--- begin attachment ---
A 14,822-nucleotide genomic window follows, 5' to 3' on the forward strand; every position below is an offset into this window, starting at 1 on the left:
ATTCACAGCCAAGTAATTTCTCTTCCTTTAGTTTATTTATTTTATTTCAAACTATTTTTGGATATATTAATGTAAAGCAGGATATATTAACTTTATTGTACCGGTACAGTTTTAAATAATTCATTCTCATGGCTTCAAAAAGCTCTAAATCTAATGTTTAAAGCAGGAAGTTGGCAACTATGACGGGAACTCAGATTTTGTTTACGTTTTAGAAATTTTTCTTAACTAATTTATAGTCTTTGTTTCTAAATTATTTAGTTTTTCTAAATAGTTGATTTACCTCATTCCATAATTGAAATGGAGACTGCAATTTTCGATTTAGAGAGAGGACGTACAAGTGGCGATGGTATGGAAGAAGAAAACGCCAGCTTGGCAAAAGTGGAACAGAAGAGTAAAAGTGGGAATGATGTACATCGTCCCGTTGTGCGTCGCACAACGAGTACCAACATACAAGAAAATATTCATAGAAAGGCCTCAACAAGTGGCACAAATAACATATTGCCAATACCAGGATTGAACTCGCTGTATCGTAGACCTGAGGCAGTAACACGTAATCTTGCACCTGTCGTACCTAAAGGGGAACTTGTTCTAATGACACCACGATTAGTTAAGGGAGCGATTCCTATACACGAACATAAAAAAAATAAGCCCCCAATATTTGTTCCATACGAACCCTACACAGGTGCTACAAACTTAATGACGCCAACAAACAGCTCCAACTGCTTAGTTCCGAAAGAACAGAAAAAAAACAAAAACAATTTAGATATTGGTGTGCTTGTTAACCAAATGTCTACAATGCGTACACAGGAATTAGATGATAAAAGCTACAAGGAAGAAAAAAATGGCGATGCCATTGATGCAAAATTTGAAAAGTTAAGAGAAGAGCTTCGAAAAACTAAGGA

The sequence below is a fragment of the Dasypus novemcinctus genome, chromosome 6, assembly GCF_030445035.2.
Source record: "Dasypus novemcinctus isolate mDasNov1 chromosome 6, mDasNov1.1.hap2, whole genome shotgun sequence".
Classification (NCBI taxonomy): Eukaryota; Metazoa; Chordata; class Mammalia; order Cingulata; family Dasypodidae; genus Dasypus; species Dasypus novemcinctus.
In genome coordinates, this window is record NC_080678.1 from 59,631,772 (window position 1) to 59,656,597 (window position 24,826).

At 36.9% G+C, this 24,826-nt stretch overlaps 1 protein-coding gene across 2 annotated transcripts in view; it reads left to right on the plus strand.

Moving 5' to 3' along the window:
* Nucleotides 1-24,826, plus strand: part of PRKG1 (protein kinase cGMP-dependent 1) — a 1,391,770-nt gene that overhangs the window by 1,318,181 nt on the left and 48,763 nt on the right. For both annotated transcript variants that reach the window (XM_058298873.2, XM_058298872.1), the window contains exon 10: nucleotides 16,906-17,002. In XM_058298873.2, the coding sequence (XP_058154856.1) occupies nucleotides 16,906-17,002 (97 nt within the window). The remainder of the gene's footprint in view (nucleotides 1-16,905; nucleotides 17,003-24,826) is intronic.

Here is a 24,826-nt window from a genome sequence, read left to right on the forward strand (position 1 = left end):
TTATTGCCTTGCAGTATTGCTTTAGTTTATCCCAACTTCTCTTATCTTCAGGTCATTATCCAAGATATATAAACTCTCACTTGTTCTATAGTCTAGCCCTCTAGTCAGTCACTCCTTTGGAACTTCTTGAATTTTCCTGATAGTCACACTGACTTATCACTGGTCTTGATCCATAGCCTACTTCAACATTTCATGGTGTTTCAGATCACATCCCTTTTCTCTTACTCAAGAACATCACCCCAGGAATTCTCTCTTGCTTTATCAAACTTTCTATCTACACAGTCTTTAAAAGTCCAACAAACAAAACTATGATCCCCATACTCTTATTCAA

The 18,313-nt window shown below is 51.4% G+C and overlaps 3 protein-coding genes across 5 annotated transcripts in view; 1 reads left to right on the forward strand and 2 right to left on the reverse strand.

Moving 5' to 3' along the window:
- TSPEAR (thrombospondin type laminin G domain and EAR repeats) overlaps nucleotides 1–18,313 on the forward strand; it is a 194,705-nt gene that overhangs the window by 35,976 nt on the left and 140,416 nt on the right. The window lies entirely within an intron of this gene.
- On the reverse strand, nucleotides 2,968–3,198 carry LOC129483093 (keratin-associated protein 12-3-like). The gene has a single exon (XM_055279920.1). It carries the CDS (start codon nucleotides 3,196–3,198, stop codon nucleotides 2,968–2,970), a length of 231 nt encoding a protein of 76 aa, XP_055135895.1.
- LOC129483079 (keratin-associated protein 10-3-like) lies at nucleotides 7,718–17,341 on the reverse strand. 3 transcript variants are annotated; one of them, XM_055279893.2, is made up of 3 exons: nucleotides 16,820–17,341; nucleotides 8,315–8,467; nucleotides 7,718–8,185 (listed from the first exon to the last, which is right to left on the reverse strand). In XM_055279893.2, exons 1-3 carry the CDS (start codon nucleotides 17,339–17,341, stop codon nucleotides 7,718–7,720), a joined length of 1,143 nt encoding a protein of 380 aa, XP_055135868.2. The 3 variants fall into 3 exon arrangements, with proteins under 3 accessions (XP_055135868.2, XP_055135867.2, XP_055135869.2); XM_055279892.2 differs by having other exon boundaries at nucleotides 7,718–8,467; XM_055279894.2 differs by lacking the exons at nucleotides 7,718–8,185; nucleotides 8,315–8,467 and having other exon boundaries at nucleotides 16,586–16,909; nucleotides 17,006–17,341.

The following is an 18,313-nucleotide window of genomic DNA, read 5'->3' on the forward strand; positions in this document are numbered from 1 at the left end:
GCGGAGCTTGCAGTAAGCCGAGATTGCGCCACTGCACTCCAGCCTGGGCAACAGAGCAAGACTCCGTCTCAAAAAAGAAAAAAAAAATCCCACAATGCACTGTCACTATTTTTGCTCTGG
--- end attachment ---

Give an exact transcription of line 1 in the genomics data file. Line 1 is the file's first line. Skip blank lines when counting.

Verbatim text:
A 14,822-nucleotide genomic window follows, 5' to 3' on the forward strand; every position below is an offset into this window, starting at 1 on the left: